The deeper themes in much good fantasy are about what happens within the confines of one person’s skull – existential stuff – the enduring stuff of classic literary fiction – not the transitory business of social structure which holds far less interest for me. The game of deconstructing every single story for its social message is one that bores me. We might hope that literature as a whole gives good messages about equality and diversity. It’s not the task of every single book to make that its raison d’etre within the slim confines of its covers. Can we not declare our genre worthy of full inspection, capable of bearing any message and exploring all dimensions, interior and exterior. Could our conventions widen the focus from 'gender in genre' and 'diverse sexuality' panels and spread their nets more widely? Could our literary elite look for a little more depth than yet another strained attempt to reiterate contemporary society’s issues in an alien culture? Could we not set down that hammer just once in a while and maybe use the screw driver or the drill?

I do realise of course that the very first and most predictable response would be to turn all those devices upon my own work and parade it as lacking in all other regards too – but that’s really not the point. Just because all you’ve got is a hammer doesn’t make me a nail.


  1. Hi Mark.

    I think that the role of fantastika (to use the John Stevens at SF Signal preferred word) as social commentary is something that has been in genre fiction almost as long as its pulp roots.

    By being divorced from the present, either in space, time or both, genre fiction has the *ability* to do social commentary, and many do feel that its "wasted opportunity" when it does not do so.

    Sometimes, though, I just want to be entertained, myself.

    1. I think the 50 (or whatever) fantasy books a day that come out afford a little more room. You can do social commentary in other genres too.

      Entertainment is fairly essential for success, but some folk are entertained by a spot of mental exercise. The point though is that in addition to entertainment (and in addition to, or instead of, societal deconstruction) a book may do other intellectually significant things and it would be nice if intellectual criticism of the genre occasionally looked for those things as it does in literary fiction rather than being blind to them and whacking away with the aforemention hammer.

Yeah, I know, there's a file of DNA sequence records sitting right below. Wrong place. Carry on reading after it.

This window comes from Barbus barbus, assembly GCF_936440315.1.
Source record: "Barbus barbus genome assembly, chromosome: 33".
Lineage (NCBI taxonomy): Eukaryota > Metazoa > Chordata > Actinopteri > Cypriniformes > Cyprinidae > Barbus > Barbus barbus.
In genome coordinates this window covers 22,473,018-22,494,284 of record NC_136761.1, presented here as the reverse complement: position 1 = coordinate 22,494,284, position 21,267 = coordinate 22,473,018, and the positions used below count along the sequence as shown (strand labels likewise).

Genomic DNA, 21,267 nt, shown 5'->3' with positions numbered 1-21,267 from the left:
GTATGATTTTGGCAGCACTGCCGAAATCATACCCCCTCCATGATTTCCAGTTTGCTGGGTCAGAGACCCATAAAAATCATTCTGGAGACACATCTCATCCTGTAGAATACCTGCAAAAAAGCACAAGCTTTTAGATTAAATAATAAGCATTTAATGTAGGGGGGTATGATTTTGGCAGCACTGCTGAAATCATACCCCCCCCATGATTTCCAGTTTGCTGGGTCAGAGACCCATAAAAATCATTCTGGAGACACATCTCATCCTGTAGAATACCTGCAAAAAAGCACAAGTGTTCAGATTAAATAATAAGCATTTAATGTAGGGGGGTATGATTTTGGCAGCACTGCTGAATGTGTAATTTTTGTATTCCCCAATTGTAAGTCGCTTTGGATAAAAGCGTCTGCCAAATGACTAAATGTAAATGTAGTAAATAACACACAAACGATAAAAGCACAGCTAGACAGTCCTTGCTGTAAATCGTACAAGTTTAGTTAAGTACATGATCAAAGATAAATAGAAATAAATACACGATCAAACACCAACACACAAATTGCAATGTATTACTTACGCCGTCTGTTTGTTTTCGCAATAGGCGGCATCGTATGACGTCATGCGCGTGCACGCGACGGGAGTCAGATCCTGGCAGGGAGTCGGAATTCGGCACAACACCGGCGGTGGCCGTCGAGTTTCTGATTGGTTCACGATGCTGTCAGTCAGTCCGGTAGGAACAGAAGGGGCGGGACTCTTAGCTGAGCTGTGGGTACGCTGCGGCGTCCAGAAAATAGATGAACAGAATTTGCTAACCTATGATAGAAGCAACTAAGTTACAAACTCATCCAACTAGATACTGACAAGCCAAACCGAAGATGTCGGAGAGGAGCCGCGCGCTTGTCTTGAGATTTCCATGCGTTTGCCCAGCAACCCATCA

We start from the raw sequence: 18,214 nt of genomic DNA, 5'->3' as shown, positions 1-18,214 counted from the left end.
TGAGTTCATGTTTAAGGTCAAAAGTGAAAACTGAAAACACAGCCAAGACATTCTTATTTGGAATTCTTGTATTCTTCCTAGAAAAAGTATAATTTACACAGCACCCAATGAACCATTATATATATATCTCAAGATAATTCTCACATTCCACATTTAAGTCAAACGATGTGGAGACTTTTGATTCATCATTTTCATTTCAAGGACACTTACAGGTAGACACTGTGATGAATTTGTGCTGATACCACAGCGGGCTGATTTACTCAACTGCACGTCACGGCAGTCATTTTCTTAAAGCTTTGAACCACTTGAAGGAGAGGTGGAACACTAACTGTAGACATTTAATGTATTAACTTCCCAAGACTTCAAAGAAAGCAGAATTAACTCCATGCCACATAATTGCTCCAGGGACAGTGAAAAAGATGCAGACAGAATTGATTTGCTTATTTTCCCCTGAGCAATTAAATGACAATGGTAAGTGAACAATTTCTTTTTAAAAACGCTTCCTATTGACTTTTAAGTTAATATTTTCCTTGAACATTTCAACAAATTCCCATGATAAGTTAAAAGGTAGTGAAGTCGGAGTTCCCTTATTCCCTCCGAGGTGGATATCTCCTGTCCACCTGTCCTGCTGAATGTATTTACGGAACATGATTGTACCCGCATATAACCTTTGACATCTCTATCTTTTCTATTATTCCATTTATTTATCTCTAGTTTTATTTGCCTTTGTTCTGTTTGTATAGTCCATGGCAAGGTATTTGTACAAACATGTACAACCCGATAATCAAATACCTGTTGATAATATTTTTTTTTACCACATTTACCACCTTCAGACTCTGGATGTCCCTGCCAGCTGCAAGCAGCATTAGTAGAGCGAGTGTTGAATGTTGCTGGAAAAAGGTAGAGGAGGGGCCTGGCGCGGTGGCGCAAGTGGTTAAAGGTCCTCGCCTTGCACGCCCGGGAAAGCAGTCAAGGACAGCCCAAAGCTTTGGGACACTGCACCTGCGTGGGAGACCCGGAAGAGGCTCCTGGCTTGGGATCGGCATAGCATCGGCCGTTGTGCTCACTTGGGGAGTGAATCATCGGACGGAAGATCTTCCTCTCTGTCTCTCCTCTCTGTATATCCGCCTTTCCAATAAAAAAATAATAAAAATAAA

2. Entertainment is what gets the sales, in the end, something that I've discussed with our mutual friend Maz. Not everything has to be Joycean or aspire to literary fiction.

      You can do social commentary in other genres, but for some reason, Fantastika seems to have been given that hat.

      As far as what John and company are saying, their view is that all works of fiction can be put under that analysis and lens, as a way to get to the root of what a writer is saying, even subconsciously. Their comment about The Nubian, my response, and their response, for example.

      I'm not an academic, so maybe I'm not the right person to really understand it all.

    3. It's certainly true you can repeatedly hit things with a hammer and yes, eventually you will probably be able to say that they are flat or broken.

      I'm sure the exponents of the craft could extract social messages from the manual that came with my washing machine - but it would be a misguided effort and with a broader approach they might gain a better understanding of the work.

      If all you have is a hammer why wouldn't you occasionally want to reach for other tools? It's not a binary choice, we can analyse literature in many ways - I'm interested in why the methods commonly chosen for fantasy are so much narrower than the spectrum of questions asked of literary fiction.

      I don't know a John - a surprising fact given it's such a common name - so you've lost me there!

    4. Part of my interest was triggered by reading my daughter's thesis on Ballard. She's studying English at Cambridge and appears nailed on for a double first. The analysis she applied to Ballard's science fiction was multi dimensional, sophisticated and broad, exploring many of the issues/elements I mention above - social mappings were included but didn't constitute a majority of the work. The stark contrast between this and what I see online sparked my blog.

    5. John= John (Ginsburg) Stevens. from the SF Signal group.

      (but I know you aren't a fan of some of the stuff SF Signal does...)

    6. I'm not? I haven't an opinion as I never use the site. The couple of reviews of friend's work I read there seemed fine. I hope they're not thinking I mean them when I say intellectual critiquing? That would be embarrasing!

    7. @Paul My reading of the post is not that Mark is complaining about the books themselves or saying that they _have_ to be deep and meaningful, but that where analysis is done, it is limited in scope.

  2. to the Johnathan M who tried to post here - more than happy to entertain your comment but you'll have to post it here:

  3. I don't believe that "fantastika" (I'm not even sure if I like that word) is given the hat to do social commentary, Paul. All novels perform some form of social commentary, whether it is a societal statement (see Atwood’s The Handmaid’s Tale) or a more intimate view of the individual and how that individual affects or is affected by his or her environment (let’s use Flowers for Algernon for our example here).